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The Blind Spot in HR’s Priorities

By Peter Weddle, CEO TAtech

Mercer recently released its Global Talent Trends 2022 Study. It’s an excellent report, which no surprise, found a high level of concern among employers about the ongoing labor shortage. What it also uncovered, however, was a blind spot in the priorities their HR Departments are setting to deal with the situation. They intend to tackle a wide range of human resource management problems to make their organizations more relatable to their employees, but are ignoring altogether the one factor that will determine the success or failure of those initiatives: the capability and capacity of their recruiting teams.

It's a simple axiom but profoundly important in an organization’s ability to meet it transformation goals: You can’t manage the human resources you don’t have. The foundation to any successful workforce improvement initiative is a recruiting team with the sustained priority, leadership attention, budget and technology to bring the required talent in the door at the required time. Without that commitment, employers’ reset plans for its workforce are nothing more than pipe dreams.

That’s what makes the findings in Mercer’s report so troubling. The company surveyed almost 11,000 c-suite executives, HR leaders and employees in 13 countries, and 55% of the executive respondents reported that their number one concern was their “Difficulty hiring the right talent at the right price quickly enough.” In addition, they also ranked retention or “Loss of talent due to pandemic or unrest” as a top five concern (it actually came in at number four) because it, of course, also contributes to their talent acquisition problem.

So, how are they going to solve this problem? Here are the top 5 priorities identified by the executives:
• Improving workforce planning to better inform buy/build/borrow strategies
• Designing talent processes around skills
• Enhancing Total Rewards packages
• Addressing pay, gender and other equity gaps
• Rethinking compensation plans.

The facts! In a talent market that is more competitive and less understood than at any other time in history, it’s the facts that matter most. And TAtech’s biweekly podcast Start Smart focuses on the facts. Join me and my cohost, Shelia Gray, VP of Global Talent Acquisition at Quadient, as we examine the findings from the latest talent acquisition research and explore their implications for recruiters and job seekers. This week’s show looks at a white paper by Public Insight Data Corporation on “Winning the War for Talent With Employer Branding” and the threat posed to that strategy by an organization’s review-driven reputation.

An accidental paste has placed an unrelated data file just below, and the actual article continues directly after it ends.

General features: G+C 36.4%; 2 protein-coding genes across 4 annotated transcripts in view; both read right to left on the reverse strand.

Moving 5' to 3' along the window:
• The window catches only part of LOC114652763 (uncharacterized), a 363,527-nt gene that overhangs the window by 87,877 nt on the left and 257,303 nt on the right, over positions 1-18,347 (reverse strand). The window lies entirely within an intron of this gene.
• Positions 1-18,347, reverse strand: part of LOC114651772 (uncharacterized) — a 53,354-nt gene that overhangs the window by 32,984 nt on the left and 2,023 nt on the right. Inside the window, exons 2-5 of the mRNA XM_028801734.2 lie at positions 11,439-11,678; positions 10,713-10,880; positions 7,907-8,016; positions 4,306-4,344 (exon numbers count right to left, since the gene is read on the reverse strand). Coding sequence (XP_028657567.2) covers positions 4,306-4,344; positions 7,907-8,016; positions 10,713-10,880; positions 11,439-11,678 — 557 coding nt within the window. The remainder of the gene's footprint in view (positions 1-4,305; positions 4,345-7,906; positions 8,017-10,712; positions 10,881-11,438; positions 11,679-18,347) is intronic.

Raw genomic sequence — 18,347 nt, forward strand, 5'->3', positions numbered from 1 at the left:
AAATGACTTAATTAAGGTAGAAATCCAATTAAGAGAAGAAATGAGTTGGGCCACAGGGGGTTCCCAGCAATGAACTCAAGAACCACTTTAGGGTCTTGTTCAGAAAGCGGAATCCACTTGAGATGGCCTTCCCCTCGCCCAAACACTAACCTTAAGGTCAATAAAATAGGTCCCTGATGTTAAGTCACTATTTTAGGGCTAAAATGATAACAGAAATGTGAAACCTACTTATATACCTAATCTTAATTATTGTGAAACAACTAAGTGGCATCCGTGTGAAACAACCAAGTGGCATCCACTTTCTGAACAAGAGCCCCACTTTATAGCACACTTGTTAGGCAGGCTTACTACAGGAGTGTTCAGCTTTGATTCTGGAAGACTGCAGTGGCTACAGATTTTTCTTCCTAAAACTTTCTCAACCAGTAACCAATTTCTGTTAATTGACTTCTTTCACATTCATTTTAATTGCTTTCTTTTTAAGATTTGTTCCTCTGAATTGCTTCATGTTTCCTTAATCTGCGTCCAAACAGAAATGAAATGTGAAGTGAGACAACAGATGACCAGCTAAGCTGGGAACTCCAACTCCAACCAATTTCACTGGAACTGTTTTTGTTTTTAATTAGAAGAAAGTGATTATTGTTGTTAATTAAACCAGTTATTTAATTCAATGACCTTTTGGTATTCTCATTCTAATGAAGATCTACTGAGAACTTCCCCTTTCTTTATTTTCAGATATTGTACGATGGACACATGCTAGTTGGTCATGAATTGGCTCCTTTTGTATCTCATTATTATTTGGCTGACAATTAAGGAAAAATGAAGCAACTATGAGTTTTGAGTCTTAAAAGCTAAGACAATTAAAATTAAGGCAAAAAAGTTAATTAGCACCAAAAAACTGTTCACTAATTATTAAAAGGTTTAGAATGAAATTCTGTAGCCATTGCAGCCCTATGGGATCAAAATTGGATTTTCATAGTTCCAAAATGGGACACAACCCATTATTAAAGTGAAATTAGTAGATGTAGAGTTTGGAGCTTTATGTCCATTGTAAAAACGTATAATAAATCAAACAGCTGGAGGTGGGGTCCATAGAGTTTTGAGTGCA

All of the above priorities but the first are basically investments in an organization’s employees. That’s certainly a positive development, but it assumes that the required talent has already been acquired. But what if it hasn’t? That’s what over half of the respondents in the study were saying. They didn’t have the talent they needed. So, prioritizing investments in current employees while not making a similar commitment to acquiring new employees is essentially putting the cart before the horse. It’s doomed to failure before it even gets started.

Even the first initiative, which does focus on talent acquisition is a compensation/training/gigging strategy. It MAY improve an organization’s value proposition and thus make it more appealing to job seekers and it MAY provide some short-term relief in meeting staffing needs, but it does nothing for the recruiters who will ultimately bring the required talent in the door.

Such a strategy doesn’t add more recruiters to the recruiting team so each individual recruiter isn’t handling 20, 30 or more open reqs. It doesn’t supplement those recruiters with data analysts, technologists and marketing professionals, all of whom are essential players in an organization’s ability to succeed in today’s highly competitive talent marketplace.

It also doesn’t sustain recruitment advertising, even during a downturn, so a company is always building out its talent pool. And, it doesn’t provide the budget for acquiring and effectively implementing state-of-the-art tools, so recruiters are better able to perform at their peak, whatever the state of the economy.

Now, granted, the Mercer report is a snapshot, and even the views of almost 11,000 executives and workers isn’t a complete picture of what’s going on in the HR and Talent Acquisition fields. It does, however, point to a blind spot in the way organizations are trying to deal with their workforce challenges. Failing to make a fulsome commitment to their talent acquisition teams (or worse, ignoring them altogether) virtually ensures that any transformation initiative will fall short of what it could and should be.

Food for Thought,

Peter Weddle is the author or editor of over two dozen books and a former columnist for The Wall Street Journal. He is also the founder and CEO of TAtech: The Association for Talent Acquisition Solutions. You can download his latest book – The Neonaissance – FOR FREE at And, if you don't have time to read the entire book, just download a short excerpt of his inspirational message.